Come to the X
a memoir by Julia Wendell
About the Book
Julia Wendell’s Come to the X starts with an earthquake and ends with a demolition. In between is the elusive canter, in all its guises, at times extended, at times collected, but never quite reaching an elastic middle, despite the author’s hands, heels, curses, and gentle urgings. Wendell is fear-less in the irons, and she writes with a merciful and elegant pen about an old military drill—the sport of three-day eventing—in a modern era—with its heroes, its clowns, its suffering dreams, and especially, its ghosts.
“This book overflows with gusto. Julia Wendell’s passions come into sharp focus as she competes against fellow riders, herself, and time.” —Michael Downs, author of The Greatest Show
Praise for Finding My Distance
“The motorcycles in Julia Wendell’s Finding My Distance have long necks and coffin bones. Like philosopher / biker Robert Pirsig before her, Wen-dell’s zen and the art of horses is based on the day to day maintenance, but unlike him, hers includes leaving the ground, and the thrill of being lost in a timeless moment, trusting only her horse to bring her back.” —Allegheny Almanac
Preorder now! Ships in February. Official release in spring 2020.
“Come to the X records the negotiations between the body’s aging and its ambitions, a riddle that has no answer. Or, if there is an answer, it is not one for the living. When Wendell and her husband put down their old dog, Daisy, Wendell confides: ‘I whisper something in the dog’s ear I will never admit to anyone, before…I return to the barns, and before the second fatal shot.’ Come to the X offers something better than the answers for how to fix our imperfections: a way of living with the ghosts of our future and former selves that sustain the difference between how we ride, and why.”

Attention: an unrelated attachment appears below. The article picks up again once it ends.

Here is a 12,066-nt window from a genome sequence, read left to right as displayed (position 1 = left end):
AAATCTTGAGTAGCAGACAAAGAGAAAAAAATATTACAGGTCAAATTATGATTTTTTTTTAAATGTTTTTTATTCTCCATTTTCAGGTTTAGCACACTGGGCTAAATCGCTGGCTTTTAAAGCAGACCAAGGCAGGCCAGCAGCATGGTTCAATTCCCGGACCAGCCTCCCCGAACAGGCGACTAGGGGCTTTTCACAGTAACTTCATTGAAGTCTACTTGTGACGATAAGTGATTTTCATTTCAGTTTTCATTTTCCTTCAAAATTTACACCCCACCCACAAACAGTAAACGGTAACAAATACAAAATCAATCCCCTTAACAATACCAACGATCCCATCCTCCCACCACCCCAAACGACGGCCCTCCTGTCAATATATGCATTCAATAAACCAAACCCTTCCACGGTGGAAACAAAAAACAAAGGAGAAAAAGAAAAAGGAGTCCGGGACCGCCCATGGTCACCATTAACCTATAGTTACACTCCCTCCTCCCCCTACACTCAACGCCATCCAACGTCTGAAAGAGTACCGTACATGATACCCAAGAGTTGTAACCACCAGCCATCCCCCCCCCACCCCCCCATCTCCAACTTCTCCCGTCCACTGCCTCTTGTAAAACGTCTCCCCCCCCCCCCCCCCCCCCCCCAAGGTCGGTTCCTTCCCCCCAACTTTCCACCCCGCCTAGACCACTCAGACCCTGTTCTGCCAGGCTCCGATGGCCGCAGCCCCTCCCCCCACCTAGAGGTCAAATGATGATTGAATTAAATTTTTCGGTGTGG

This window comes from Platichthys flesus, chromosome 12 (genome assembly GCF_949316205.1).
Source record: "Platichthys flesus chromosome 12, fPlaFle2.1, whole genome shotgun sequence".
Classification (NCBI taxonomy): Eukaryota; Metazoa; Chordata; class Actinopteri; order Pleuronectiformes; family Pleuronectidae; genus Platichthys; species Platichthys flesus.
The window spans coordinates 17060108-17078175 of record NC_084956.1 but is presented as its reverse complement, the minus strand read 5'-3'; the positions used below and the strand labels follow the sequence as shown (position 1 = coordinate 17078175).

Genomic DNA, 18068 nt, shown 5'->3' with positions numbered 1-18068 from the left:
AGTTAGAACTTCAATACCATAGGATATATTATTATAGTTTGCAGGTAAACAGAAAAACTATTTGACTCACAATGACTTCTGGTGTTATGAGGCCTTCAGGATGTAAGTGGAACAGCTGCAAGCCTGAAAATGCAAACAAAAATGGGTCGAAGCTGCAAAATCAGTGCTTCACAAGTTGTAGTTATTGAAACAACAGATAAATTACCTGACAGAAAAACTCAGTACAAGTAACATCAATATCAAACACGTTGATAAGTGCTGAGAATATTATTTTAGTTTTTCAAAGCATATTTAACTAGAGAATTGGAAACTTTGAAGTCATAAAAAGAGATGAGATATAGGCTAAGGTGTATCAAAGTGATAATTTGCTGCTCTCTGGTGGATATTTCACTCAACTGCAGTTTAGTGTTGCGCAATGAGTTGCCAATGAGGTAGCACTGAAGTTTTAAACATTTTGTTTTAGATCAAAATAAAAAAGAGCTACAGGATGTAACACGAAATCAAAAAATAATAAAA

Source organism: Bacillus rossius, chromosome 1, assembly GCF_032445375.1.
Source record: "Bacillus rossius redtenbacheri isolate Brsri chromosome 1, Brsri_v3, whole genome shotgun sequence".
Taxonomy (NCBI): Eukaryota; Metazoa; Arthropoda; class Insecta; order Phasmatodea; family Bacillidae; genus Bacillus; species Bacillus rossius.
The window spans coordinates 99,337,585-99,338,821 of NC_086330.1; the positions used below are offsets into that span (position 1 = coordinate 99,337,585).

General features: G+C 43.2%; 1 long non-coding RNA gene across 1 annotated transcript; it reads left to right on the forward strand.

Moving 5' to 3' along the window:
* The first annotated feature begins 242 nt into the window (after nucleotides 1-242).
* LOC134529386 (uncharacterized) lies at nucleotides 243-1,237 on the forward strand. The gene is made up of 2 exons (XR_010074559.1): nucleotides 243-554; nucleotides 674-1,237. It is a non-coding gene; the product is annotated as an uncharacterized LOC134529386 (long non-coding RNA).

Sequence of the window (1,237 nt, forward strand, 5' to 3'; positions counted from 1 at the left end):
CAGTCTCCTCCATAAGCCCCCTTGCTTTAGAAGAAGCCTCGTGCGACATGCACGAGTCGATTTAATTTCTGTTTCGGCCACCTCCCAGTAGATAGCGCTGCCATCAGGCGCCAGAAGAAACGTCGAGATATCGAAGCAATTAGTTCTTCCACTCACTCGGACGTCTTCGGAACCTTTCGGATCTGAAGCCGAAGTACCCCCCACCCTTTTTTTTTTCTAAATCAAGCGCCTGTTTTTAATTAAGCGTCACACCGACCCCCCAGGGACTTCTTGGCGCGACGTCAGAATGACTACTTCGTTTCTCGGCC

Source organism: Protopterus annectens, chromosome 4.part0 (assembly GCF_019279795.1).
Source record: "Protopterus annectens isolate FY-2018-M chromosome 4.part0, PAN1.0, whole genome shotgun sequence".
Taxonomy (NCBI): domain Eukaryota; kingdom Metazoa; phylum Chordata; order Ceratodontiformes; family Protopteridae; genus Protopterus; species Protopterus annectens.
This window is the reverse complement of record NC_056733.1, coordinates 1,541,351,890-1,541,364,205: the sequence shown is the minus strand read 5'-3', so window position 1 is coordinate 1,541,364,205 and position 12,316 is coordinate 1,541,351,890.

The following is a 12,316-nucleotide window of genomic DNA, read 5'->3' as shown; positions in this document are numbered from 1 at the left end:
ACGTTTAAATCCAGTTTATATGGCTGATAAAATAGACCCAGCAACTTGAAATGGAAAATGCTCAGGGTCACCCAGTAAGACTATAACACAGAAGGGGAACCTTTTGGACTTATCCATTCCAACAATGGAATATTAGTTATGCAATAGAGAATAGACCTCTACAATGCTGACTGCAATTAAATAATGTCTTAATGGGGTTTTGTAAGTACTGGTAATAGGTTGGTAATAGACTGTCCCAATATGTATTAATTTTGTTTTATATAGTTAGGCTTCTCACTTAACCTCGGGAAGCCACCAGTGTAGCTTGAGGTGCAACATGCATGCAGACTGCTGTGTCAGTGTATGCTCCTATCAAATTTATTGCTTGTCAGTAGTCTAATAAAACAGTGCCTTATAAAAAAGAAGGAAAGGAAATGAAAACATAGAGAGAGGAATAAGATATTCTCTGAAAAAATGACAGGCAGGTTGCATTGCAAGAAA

—Alison Turner at Barrelhouse
About the Author
Julia Wendell was born the year Ginsberg wrote Howl. Twelve moons ring her Jupiter. One is named Poetry. Another, Horse. Two are named for her children, and one for her husband, Barrett Warner. There’s the moon of the Alleghenies, where she grew up, and moons for her teachers: Norman Dubie at Arizona, Larry Levis at the Iowa Writers Workshop, and Helen Vendler at Boston University. Her undergraduate moon is Cornell University, where she studied literature and music. There’s even a moon called Piano that swings across her widening sky.